House Minority Leader Kevin McCarthy (R-Calif.) announced a new "China Task Force" on Thursday that will work to develop legislative policies to curtail Chinese influence.
Why it matters: The global coronavirus pandemic has made it more apparent "for the need for a national strategy to deal with China, McCarthy said. The committee of 15 Republicans was originally supposed to include Democrats, but the party reportedly withdrew without explanation in February.
- Sources told the Washington Post's Josh Rogin that there was at first a dispute among Democrats over who would be on the committee, but they later decided not to participate at all because the China issue has become too politicized in the coronavirus era.
- “We are very cognizant of the need to hold China accountable for its actions,” a senior Democratic aide told the Post. “But to the extent this is going to be the Trump administration’s scapegoat for its utter failure, we are not going to go along with that.”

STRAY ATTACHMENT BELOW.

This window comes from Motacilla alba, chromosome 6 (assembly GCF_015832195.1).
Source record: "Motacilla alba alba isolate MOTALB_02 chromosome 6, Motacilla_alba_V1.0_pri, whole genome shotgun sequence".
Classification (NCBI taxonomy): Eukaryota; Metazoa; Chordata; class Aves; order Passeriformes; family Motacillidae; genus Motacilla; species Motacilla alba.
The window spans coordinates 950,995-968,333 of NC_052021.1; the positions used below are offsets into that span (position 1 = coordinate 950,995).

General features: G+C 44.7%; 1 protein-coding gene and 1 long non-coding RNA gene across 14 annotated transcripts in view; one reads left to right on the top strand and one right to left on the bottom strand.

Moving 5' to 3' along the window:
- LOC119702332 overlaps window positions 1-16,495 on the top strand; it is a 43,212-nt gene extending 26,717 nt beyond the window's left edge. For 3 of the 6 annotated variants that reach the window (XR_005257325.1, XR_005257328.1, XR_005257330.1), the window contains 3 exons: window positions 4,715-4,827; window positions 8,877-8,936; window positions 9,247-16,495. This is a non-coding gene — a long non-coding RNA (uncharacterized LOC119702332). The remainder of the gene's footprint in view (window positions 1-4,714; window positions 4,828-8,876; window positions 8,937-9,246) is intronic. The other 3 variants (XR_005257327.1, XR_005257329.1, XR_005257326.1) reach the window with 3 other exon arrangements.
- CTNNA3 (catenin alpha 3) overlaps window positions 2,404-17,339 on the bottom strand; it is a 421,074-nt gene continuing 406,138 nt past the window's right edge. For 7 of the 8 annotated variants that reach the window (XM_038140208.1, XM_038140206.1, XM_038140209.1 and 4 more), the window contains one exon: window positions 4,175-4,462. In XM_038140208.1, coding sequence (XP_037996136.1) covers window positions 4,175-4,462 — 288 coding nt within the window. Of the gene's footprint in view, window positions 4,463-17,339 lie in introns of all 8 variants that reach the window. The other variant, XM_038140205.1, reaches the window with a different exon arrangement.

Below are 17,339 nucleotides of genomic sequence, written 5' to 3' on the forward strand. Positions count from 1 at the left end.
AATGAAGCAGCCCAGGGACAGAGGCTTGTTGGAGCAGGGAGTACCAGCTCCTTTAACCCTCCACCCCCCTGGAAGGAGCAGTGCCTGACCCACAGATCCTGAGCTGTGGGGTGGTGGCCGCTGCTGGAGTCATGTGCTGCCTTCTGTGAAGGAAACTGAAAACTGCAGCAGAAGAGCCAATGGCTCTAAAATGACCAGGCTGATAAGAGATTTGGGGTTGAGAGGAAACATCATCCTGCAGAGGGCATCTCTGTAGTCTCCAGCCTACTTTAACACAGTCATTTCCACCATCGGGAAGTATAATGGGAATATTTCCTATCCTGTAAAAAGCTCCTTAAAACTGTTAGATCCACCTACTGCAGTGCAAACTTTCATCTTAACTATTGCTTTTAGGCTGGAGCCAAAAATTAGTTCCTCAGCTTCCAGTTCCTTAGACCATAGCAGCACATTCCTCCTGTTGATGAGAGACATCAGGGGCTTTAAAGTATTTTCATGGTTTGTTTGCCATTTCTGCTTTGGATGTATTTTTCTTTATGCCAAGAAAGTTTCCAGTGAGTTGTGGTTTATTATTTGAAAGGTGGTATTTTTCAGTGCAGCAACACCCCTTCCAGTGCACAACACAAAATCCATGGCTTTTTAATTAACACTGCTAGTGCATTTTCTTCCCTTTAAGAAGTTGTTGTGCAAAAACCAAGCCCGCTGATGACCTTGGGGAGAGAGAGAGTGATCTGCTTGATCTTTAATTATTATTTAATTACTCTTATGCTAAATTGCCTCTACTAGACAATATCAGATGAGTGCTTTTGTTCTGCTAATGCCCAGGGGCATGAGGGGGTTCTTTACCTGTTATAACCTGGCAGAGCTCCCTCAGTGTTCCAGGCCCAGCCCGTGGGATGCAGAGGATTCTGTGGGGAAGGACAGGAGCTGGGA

The big picture: The coronavirus crisis is threatening the bipartisan consensus that the U.S. needs a China policy that acknowledges Beijing's hard authoritarian turn and the serious challenge China's growing power presents to U.S. interests.
Details: The task force will work to develop a legislative strategy regarding China's influence inside the U.S., export control, foreign investment screening, presence in American universities and more.
- Rep. Michael McCaul (R-Texas), a ranking member of the Foreign Affairs Committee, will serve as chairman of the task force.
- Other members include Reps. Mike Gallagher (R-Wis.), Jim Banks (R-Ind.), Adam Kinzinger (R-Ill.), Liz Cheney (R-Wyo.) and Elise Stefanik (R-N.Y.).